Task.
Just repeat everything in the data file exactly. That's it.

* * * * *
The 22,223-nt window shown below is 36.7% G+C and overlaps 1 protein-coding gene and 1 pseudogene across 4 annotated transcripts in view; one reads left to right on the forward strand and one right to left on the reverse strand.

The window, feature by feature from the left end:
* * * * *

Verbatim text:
The 22,223-nt window shown below is 36.7% G+C and overlaps 1 protein-coding gene and 1 pseudogene across 4 annotated transcripts in view; one reads left to right on the forward strand and one right to left on the reverse strand.

The window, feature by feature from the left end: